Derived from the word epicure, foodiecure is about the art and enjoyment of eating healthy.
This blog was started because I am a student of Traditional Chinese Medicine (TCM) who loves food. One day it dawned on me that I had a problem. Healthy food was boring, and yummy food was fattening. “What about blending fine dining with healthy eating?” I thought.
There’s something in this Chinese Medicine caper, so it stands to reason that Naturopathy, Ayurvedic, modern medicine and some other traditional cultures (Indigenous Australia for example) have something to offer also.
foodiecure explores different food ingredients, cooking with ‘medicinal’ herbs, cooking methods, cultural eating and tinkering with some diets. All the while, trying my hand at a little gourmet thrown in. Think textures, flavour combinations, presentation.
And there’s so much more to “healthy” than vitamins and minerals. It is also how we eat to promote functional digestion.
Whatareyatalkinabout woman? See, watching your weight and being healthy are interchangeable. If you ain’t got good digestion, you ain’t getting those nutrients or pooping out the waste. The primary cause of weight gain is toxins that aren’t properly eliminated. Which means they’re stuck in your body. Stagnating. Euck.
This is a learning exercise as much for me as it is for you. Via research, eating, creating and eating some more.
So I gathered what I know so far, and developed the foodiecure philosophy:
- First thing in your gut, a glass of warm water. This gently prepares your stomach to receive the first meal of the day. If you like, add a tiny amount of lemon juice (don’t over do it) or a small dash of organic, unrefined apple cider vinegar. Stick with it, you will get used to it!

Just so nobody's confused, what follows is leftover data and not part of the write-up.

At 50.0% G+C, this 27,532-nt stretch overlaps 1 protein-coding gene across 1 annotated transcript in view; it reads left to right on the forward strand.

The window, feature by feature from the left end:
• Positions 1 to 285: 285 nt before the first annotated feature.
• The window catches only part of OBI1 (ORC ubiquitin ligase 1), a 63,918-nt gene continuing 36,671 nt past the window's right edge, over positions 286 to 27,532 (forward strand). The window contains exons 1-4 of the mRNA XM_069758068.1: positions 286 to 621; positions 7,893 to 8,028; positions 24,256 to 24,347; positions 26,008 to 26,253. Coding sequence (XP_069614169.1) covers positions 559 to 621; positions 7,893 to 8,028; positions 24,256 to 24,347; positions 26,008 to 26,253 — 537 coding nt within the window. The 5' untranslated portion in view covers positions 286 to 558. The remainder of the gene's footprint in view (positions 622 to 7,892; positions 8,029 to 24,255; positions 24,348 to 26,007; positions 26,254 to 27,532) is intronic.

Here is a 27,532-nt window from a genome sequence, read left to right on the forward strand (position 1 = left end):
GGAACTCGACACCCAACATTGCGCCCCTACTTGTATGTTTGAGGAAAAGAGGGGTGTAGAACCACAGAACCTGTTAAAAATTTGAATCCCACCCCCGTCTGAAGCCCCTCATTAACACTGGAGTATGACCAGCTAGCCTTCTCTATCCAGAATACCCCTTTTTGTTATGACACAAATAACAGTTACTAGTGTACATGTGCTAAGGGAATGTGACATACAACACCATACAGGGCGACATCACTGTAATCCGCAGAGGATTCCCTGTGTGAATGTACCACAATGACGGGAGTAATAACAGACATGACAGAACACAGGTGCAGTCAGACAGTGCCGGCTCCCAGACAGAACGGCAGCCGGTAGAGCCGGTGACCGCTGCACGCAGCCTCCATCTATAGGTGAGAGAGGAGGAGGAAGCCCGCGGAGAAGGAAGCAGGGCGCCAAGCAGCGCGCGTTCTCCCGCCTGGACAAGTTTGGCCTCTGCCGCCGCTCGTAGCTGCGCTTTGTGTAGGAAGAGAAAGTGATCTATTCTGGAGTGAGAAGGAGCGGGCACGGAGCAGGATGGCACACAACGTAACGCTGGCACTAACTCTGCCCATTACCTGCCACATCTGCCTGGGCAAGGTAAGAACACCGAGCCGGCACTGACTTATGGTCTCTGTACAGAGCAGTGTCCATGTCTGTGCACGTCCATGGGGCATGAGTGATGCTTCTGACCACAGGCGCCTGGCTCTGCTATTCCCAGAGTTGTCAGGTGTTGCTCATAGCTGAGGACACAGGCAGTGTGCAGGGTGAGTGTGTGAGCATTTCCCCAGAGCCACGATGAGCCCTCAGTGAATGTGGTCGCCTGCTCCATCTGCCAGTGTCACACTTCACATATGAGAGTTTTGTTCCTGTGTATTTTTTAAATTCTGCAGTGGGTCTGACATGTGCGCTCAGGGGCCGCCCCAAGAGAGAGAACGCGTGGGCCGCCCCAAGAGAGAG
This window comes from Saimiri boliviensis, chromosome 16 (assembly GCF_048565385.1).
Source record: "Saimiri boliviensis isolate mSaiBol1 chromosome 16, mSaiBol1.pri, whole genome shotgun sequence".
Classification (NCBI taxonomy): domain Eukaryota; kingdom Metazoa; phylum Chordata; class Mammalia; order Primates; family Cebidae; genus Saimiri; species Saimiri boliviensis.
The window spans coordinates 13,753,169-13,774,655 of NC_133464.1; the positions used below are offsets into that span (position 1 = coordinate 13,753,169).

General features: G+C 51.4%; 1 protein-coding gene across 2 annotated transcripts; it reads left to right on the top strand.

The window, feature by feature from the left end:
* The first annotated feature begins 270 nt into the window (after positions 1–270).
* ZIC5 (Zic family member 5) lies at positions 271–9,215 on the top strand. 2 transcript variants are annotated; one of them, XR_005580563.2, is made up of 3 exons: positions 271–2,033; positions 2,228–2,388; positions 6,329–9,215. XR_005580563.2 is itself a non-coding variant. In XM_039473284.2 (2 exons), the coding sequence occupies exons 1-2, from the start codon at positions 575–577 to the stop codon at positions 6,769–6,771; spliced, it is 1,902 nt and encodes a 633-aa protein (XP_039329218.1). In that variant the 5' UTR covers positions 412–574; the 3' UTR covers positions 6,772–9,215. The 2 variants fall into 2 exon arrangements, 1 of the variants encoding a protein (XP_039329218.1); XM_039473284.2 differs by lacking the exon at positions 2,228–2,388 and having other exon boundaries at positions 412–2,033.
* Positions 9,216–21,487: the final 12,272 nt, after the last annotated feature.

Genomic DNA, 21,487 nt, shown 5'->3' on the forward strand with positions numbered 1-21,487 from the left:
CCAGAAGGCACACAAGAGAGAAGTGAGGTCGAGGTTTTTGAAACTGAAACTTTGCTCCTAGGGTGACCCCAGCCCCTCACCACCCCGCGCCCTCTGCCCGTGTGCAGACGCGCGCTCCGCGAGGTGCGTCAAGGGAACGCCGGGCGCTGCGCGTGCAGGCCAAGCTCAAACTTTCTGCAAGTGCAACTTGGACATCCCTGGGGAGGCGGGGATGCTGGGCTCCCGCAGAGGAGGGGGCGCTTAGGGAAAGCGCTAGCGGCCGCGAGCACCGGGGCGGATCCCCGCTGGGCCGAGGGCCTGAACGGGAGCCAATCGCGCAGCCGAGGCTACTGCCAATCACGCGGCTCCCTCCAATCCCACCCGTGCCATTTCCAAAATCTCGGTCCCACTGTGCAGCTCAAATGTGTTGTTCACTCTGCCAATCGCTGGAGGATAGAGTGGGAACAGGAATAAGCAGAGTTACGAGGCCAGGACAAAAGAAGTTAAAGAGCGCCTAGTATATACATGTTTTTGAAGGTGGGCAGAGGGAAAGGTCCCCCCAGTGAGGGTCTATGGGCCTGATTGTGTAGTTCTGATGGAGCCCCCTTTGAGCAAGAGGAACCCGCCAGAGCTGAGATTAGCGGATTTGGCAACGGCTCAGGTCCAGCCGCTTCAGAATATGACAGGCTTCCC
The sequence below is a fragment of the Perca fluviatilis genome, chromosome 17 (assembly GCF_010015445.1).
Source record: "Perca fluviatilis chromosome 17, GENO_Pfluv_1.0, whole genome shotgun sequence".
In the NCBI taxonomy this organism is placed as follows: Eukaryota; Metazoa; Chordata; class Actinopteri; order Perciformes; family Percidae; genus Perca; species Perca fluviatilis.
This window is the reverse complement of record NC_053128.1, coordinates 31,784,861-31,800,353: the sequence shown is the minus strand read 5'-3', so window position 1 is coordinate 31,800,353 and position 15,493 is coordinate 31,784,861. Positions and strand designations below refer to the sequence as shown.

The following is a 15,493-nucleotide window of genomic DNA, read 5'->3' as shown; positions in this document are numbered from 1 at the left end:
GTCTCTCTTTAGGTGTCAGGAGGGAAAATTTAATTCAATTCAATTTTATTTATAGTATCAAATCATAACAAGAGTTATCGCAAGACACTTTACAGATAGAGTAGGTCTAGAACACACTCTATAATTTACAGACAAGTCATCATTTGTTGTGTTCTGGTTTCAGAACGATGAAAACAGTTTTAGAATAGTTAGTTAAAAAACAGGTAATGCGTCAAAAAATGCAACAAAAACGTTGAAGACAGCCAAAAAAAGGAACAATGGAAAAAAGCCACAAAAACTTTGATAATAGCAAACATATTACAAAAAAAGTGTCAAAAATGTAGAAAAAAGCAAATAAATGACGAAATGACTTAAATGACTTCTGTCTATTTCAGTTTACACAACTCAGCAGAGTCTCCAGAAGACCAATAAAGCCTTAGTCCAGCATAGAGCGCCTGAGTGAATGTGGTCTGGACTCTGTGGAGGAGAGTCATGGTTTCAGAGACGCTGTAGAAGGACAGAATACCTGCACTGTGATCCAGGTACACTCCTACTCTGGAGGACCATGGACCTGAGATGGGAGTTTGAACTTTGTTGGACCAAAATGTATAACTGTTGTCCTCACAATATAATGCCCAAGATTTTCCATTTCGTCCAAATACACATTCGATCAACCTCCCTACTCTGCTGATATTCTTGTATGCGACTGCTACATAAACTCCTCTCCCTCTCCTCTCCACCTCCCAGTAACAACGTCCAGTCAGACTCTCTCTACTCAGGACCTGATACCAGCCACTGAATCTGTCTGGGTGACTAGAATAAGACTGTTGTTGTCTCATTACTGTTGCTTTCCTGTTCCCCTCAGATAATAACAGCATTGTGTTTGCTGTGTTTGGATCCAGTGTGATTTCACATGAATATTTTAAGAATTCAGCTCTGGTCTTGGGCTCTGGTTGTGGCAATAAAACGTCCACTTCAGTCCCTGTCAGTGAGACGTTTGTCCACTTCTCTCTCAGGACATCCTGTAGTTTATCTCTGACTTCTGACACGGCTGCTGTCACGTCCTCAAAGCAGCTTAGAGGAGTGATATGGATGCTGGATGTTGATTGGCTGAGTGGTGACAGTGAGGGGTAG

- Food & drink at body temperature or warmer only. I explain it like this:
your body = 37C
room temperature = 20 – 22C
fridge = 4C
ice = -4C.
That’s a big temperature difference for your body to warm up. So your stomach borrows energy from other organs also striving to keep you alive at every nano second. Some bozo made up the notion that consuming cold foods/drink speed up the metabolism. Think the judo method, work with the body’s natural energy flow.
- Always, always eat breakfast. Preferably something that is Spleen nurturing (a Chinese Medicine term that you will become very familiar with while reading foodiecure). See blog for inspiration.
- Energy in the stomach, not in the head. Never eat when upset or arguing. Avoid other distractions such as reading, watching television, at your desk or driving.
- Chew to loose. Enzymes in your saliva aid digestion – especially the ones that break down fats. As the Chinese Medicine saying goes “drink your food and eat your drink”.
- The 80/20 rule: 80% plant based and 20% animal based foods. Like they used to in the olden days. Genetics hasn’t caught up to the era of excess yet. Plus you’ll be doing your bit for the environment. Bonus!
- Remember to breathe. Like, right down to the bottom of your lungs. After all, air is more immediately important than food. And it works together with food energy to keep you tip-top.
- When preparing meals think about balancing all the flavours of salty, sweet, pungent, sour and bitter (the 5 flavours in Chinese Medicine). A well balanced meal equals a harmonious system. You’ll learn how by reading this blog. Meanwhile I found this handy chart:
- Eat seasonal and local. Blogged about to death, but it will come up here also because it’s that relevant
- Invest in a good mandolin. You know what I said earlier about presentation and textures? I mandolin everything nowadays – dazzle with minimum frazzlenot
- Eating fermented foods are really, really important to gut health as I’m now discovering. I will start covering this more in upcoming blogs.
- Last but the most important point underpinning all these, is a healthy mentality and awareness. The integrative nutrition food pyramid is different to the one we are familiar with (developed by the US Department of Agriculture). This philosophy doesn’t consider that the quality of food has changed in the last 60 years (farming practices, soil depletion and all that) and ignores the strong connection between mind-body-spirit. If we were to consider this connection (and take commercilisation hooplah out of the equation), the food pyramid would look more like this:
As I said, this is a learning journey, if you have comments or thoughts you’d like to add – please do!
You can also find me: